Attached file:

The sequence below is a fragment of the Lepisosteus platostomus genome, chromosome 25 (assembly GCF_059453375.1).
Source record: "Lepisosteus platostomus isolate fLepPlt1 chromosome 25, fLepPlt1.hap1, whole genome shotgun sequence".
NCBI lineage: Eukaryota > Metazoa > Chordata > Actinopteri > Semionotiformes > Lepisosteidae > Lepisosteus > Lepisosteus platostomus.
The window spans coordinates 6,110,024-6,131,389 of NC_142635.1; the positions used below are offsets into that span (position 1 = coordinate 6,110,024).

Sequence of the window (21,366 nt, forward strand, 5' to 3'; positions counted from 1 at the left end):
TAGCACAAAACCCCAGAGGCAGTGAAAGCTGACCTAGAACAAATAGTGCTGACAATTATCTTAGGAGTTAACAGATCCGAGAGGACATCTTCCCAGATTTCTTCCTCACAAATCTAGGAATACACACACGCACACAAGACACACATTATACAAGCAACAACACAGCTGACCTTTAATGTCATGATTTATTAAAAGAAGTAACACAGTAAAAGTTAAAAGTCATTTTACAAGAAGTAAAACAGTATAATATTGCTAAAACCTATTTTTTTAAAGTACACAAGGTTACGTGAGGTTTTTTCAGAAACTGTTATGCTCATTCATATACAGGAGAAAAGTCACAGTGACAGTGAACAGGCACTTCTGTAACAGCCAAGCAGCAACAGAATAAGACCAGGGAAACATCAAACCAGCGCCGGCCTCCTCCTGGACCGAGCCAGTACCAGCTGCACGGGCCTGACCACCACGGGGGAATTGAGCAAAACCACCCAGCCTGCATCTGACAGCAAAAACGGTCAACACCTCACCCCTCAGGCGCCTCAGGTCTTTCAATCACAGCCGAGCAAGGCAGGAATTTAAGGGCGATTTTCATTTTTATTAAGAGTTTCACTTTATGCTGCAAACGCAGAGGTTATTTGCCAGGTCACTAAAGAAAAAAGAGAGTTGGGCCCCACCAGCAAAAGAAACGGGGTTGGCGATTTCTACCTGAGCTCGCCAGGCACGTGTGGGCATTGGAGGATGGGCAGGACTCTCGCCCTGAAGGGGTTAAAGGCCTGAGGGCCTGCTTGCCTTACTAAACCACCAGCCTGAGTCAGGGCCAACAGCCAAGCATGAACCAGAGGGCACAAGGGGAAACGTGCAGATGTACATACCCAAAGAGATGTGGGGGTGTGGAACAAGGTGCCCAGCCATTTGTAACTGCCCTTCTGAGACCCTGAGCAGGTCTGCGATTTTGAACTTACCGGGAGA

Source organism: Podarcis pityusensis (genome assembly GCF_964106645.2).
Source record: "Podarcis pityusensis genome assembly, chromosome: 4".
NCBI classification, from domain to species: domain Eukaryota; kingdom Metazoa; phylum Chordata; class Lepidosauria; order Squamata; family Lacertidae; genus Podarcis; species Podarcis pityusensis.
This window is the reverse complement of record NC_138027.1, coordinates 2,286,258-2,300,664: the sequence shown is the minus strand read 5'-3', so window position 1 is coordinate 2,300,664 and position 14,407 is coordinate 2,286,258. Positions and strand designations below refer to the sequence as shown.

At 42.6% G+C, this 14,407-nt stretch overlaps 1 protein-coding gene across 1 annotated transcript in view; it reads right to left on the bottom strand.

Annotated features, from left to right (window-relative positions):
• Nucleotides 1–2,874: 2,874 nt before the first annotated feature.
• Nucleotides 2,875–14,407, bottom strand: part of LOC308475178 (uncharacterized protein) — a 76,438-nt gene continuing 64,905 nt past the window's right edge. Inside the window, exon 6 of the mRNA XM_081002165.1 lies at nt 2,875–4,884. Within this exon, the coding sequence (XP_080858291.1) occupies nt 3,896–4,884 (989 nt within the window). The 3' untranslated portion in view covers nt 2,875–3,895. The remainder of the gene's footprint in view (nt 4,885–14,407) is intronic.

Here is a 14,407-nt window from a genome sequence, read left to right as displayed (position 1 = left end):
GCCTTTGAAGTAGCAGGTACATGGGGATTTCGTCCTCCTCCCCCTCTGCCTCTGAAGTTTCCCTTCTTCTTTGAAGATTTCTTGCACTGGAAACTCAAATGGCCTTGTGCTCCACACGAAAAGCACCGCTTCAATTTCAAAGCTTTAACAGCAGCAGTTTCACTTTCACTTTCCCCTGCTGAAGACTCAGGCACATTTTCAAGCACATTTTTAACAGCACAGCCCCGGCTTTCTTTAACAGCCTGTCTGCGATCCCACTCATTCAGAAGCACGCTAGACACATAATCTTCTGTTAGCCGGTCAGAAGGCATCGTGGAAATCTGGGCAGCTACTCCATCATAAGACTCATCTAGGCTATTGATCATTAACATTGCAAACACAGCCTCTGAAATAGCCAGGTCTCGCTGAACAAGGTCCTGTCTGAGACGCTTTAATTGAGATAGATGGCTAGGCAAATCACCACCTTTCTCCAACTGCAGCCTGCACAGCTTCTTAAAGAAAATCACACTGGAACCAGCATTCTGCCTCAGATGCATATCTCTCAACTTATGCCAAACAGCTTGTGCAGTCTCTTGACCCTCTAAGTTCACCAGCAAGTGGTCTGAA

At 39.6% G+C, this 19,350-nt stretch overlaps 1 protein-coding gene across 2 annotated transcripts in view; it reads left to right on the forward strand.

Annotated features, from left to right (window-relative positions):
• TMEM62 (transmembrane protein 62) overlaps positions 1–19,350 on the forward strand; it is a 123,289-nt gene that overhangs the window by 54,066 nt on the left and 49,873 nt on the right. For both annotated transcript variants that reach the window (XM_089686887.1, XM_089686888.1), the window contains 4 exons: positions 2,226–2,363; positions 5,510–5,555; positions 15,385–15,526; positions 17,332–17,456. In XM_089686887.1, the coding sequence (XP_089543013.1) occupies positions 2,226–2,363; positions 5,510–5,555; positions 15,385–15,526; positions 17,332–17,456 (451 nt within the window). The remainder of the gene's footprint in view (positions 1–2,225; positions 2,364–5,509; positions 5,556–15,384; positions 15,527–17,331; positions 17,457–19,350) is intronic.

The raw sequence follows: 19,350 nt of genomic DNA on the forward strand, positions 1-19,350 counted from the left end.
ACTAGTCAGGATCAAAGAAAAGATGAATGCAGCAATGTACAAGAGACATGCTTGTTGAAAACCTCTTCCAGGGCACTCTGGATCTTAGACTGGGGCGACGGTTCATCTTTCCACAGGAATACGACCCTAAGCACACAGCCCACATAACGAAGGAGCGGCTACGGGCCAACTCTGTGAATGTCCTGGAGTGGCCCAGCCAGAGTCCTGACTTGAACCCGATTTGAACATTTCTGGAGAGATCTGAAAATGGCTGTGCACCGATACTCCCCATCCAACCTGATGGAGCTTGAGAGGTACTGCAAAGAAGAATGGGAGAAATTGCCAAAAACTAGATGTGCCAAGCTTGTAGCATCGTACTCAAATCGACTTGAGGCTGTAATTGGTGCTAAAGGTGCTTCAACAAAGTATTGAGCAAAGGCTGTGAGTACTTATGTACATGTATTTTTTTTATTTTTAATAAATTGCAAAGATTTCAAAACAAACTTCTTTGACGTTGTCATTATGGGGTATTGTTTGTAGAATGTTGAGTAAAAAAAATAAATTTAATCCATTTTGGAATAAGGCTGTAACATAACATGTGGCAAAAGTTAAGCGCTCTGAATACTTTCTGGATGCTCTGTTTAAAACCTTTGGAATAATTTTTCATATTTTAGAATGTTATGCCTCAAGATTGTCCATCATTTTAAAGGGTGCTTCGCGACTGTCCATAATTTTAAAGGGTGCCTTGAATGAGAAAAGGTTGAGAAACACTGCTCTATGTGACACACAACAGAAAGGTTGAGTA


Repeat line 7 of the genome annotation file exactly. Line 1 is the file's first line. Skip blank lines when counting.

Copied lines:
Source organism: Podarcis pityusensis (genome assembly GCF_964106645.2).